Health insurers have been on the front line of the COVID-19 pandemic. They have had to get to grips with the new peril of the COVID-19 virus, experience changes in demand and plan for the long term while adjusting to lockdowns and home working.
Mark Allan, Commercial Director UK Insurance at Bupa, joins Robin to discuss Bupa’s experience during the pandemic in the UK and what lies ahead.
Talking points include:
- The challenges of being a health insurer during a pandemic
- The long term impact of COVID-19
- Digitising customer access and engagement
- The challenge of legacy systems
Today’s podcast is sponsored by Fadata. Fadata has been providing software to the insurance market for over 30 years. Its modern insurance process platform, INSIS, spans the entire insurance product lifecycle for life, non-life and healthcare insurance. You can find out more about Fadata at www.fadata.eu.
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Continuing Professional Development
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The Learning Objectives for this podcast are:
- Understand some of the impacts the pandemic has had on health insurers
- Compare some of the ways that the pandemic has accelerated digitisation
- Recognise the potential of embedded insurance for health insurers
To continue learning about the impacts of the pandemic on insurance, read our insight Covid-19 - Insurance innovation your time has come.
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Private healthcare in the pandemic and beyond - Episode 157 highlights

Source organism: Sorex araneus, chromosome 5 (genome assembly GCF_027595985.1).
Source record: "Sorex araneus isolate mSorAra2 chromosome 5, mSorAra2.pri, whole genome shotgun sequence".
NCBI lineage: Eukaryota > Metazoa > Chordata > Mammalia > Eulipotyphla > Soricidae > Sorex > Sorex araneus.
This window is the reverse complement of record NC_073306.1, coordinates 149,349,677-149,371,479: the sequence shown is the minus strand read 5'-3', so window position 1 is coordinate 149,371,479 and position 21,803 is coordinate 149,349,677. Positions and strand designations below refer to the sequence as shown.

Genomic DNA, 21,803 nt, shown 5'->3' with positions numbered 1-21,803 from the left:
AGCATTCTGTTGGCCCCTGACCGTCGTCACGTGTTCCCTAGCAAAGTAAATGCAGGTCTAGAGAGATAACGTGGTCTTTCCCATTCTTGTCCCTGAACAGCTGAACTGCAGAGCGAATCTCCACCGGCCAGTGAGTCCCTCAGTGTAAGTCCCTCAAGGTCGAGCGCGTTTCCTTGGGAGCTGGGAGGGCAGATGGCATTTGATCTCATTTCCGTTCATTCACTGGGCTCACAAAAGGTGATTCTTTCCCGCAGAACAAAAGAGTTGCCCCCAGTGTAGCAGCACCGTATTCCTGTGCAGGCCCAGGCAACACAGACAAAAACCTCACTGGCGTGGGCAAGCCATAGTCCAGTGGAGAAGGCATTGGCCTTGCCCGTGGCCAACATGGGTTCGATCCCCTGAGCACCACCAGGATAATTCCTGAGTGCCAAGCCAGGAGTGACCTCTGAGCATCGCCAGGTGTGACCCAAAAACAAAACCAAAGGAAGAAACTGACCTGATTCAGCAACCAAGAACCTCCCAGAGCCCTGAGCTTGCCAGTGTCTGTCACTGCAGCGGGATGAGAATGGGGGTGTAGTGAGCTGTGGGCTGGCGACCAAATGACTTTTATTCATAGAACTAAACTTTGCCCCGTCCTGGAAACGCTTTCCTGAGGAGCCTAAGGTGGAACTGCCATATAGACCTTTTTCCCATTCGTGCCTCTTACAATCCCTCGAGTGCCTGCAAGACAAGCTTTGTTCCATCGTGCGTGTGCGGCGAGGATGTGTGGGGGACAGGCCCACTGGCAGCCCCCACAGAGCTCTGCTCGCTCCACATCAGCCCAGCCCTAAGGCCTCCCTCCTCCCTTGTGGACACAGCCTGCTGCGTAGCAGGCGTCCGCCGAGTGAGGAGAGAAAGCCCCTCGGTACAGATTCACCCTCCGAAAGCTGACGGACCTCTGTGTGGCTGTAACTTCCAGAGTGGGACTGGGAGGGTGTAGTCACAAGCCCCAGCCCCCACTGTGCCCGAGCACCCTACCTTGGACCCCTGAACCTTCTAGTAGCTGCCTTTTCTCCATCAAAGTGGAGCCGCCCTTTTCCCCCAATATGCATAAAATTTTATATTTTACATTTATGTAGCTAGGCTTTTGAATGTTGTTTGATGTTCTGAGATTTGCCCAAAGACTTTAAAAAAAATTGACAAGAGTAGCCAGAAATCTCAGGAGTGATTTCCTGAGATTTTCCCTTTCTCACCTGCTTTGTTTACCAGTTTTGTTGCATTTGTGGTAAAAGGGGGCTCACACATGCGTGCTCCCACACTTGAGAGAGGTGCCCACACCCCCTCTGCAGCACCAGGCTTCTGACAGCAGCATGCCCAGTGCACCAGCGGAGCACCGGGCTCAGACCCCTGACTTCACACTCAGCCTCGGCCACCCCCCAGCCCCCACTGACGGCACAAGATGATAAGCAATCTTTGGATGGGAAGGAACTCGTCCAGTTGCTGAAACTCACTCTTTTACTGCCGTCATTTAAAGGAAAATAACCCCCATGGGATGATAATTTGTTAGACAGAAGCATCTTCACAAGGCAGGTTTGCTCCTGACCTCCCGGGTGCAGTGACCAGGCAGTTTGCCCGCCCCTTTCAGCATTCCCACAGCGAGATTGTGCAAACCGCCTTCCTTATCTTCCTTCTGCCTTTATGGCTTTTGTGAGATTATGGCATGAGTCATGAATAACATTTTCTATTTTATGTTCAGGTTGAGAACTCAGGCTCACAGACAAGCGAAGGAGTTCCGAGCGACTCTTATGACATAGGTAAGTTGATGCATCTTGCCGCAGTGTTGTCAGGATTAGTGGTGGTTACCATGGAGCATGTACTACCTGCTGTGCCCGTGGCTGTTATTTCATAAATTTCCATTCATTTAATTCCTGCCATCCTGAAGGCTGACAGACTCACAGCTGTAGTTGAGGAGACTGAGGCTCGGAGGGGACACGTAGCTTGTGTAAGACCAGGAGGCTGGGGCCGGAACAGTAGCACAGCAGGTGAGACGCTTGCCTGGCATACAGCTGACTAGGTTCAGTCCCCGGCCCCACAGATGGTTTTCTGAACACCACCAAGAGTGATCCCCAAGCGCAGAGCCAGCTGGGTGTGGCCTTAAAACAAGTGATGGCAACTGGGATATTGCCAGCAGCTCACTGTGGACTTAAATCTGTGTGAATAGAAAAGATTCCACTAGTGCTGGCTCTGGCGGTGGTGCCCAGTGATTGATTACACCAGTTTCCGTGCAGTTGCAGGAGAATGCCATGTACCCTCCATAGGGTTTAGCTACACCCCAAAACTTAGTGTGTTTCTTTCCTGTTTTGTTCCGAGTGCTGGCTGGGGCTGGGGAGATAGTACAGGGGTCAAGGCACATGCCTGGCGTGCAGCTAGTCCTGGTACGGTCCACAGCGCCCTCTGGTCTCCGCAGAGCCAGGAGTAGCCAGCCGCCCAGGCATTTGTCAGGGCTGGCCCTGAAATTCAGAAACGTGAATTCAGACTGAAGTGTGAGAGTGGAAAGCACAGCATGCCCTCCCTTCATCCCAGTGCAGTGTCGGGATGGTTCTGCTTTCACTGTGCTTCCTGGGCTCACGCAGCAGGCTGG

Robin: Are there any differences between running a health insurer and a UK composite (life and non-life) insurer?
Mark: Insurance fundamentals are still the same: getting pricing right, managing claims well and giving good customer service. The difference between health insurance and other types of insurance is the degree of emotion associated with claims. For customers, looking after themselves and their family is another level.
Robin: What has it been like to run a health insurer during the COVID-19 pandemic?
Mark: We had a frantic couple of weeks moving to home working. Then the big customer challenge was the temporary disruption to some medical treatments as independent providers rightly supported the NHS (UK National Health Service).
We decided early on to pass back any exceptional financial benefit ultimately arising as a result of the impact of COVID-19 to our UK health insurance customers. We announced that we would pay back £125 million to our customers, which is largely paid now.
Robin: What has the reaction been to the rebate?
Mark: Any business aims to come out of a difficult period like this with its reputation intact. The industry press awarded us the best pandemic response of all life and health insurers over 2020. Brokers have been supportive, and customers have been grateful.
Robin: Are you concerned about the long-term effects of the COVID-19 pandemic?
Mark: Demand for private medical insurance has increased as some employers are now choosing to spend more on health and wellbeing, and at the same time there’s increasing pressure on the NHS.
We believe pent up demand and delays to treatment will increase claims volumes in the short term. With cancer, speed of diagnosis and access to treatment is essential. There will be a backlog of cancer cases which the delay has made more serious. We have also seen claims volumes on mental health above 2019 levels.